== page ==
Senators Question Google over Bullying Tinder the Day Before Hearing

Google CEO Sundar Pichai testifies remotely during a House Judiciary subcommittee hearing on antitrust on Capitol Hill on Wednesday, July 29, 2020, in Washington. (Mandel Ngan/Pool via AP)
Mandel Ngan/Pool via AP

The two top senators on the Senate Judiciary Subcommittee on Antitrust have sent a letter to Google asking about a phone call the company made to Match Group, the developer behind the Tinder dating app, a day before its top lawyer was set to testify about the company’s treatment on the Google Play app store. Match claims the call was an attempt to pressure the company into making positive comments about the Masters of the Universe.

CNBC reports that the chair of the Senate Judiciary Subcommittee on Antitrust, Sen. Amy Klobuchar (D-MN), and ranking member Sen. Mike Lee, (R-UT), have sent a letter to Google this week requesting more information on a phone call between Google and Match Group a day before the Tinder app developer’s lawyer was set to testify about the company’s treatment on the Google Play app store.

Match Chief Legal Officer Jared Sine told senators during last week’s hearing that employees at Google called Match after Sine’s opening testimony became public. Sine stated that the Google employees questioned why his testimony appeared to differ from Match’s previous comments on its last earnings call.

In the testimony, Sine stated that Google had made “false pretenses of an open platform.” During the last earnings call, however, Match executives said that they believed that they were having productive negotiations with Google about its 30 percent in-app store payment fee.

Google’s Senior Director of Public Policy and Government Relations, Wilson White, stated that it seemed like Google’s business development team reached out to Match to ask an “honest question.”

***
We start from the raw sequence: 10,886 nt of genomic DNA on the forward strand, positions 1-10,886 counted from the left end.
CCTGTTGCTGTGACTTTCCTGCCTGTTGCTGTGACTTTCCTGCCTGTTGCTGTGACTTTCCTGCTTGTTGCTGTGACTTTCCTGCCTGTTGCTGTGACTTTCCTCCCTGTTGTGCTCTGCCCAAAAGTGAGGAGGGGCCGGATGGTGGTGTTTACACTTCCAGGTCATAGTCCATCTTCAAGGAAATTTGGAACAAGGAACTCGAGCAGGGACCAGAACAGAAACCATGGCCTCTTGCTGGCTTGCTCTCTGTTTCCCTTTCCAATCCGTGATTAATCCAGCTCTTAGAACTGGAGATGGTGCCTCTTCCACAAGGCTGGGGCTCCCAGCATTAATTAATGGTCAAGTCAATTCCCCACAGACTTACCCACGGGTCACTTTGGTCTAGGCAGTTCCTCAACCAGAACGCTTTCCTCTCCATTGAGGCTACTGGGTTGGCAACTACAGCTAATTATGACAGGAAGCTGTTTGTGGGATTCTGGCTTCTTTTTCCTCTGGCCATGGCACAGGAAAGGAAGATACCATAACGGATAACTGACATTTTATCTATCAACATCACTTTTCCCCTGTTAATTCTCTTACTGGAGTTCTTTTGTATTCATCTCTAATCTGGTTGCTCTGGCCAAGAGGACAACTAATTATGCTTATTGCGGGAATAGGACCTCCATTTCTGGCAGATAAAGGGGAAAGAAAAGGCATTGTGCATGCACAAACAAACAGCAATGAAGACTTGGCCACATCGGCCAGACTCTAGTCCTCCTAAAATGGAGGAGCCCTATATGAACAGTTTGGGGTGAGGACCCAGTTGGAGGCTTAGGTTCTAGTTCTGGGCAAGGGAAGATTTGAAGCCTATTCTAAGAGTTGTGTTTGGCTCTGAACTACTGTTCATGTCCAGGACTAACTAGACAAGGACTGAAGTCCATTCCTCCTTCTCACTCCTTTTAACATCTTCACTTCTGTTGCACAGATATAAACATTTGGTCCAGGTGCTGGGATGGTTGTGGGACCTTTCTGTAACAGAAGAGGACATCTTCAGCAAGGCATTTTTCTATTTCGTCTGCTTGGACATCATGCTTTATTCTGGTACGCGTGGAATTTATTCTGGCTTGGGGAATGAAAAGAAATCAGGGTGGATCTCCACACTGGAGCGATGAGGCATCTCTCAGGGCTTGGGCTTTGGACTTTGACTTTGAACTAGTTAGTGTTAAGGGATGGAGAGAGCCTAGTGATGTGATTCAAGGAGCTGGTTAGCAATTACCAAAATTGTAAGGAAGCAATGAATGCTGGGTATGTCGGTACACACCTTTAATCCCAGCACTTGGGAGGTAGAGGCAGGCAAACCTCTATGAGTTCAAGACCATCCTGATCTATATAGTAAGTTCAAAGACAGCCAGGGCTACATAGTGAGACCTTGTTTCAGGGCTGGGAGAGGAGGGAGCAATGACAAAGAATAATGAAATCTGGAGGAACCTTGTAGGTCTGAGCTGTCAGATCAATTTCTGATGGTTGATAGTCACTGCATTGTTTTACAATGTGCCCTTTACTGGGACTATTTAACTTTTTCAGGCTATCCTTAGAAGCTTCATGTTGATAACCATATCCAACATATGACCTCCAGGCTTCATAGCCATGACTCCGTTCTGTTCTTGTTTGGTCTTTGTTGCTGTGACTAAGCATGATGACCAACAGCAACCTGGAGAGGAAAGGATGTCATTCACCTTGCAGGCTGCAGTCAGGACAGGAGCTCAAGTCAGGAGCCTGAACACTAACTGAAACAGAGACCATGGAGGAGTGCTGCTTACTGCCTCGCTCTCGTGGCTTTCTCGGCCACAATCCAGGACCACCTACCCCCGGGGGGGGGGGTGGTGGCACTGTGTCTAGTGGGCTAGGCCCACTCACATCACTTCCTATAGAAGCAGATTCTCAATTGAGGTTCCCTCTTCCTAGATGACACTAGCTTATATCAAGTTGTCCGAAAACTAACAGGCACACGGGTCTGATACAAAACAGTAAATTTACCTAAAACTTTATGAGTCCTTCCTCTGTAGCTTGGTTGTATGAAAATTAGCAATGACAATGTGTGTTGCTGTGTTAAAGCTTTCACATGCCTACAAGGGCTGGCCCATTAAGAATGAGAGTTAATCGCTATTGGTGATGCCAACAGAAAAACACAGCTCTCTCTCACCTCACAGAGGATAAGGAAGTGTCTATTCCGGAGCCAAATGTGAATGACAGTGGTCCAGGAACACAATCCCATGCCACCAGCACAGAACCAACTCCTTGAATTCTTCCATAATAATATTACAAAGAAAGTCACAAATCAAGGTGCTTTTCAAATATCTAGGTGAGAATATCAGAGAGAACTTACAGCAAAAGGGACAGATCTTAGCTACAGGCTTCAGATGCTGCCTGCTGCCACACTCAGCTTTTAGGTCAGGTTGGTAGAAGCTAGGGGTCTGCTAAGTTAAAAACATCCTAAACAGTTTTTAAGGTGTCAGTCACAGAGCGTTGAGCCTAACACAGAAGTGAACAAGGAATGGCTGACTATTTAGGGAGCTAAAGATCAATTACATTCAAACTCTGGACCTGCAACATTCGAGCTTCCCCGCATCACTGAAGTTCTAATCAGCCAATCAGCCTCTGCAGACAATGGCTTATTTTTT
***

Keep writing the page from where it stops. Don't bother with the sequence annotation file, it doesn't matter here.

In a letter addressed to White, Sen. Klobuchar and Sen. Lee stated: “We are deeply troubled by Match Group’s claims that Google may have attempted to influence another witness’s testimony. Any efforts to retaliate against those who speak up about public policy issues or possible legal violations are unacceptable, especially by dominant companies that have the power to destroy the business of a whistle-blower.”

The committee members further requested details of the call, including the names of those on the call. The senators wrote: “Witness intimidation in any form will not be tolerated.”

A Google spokesperson told CNBC: “Match is a valued partner and we regularly communicate with them about the business we do together. We did not and would not try to influence their testimony, intimidate them or otherwise retaliate.”

Read more at CNBC here.

Lucas Nolan is a reporter for Breitbart News covering issues of free speech and online censorship. Follow him on Twitter @LucasNolan or contact via secure email at the address lucasnolan@protonmail.com

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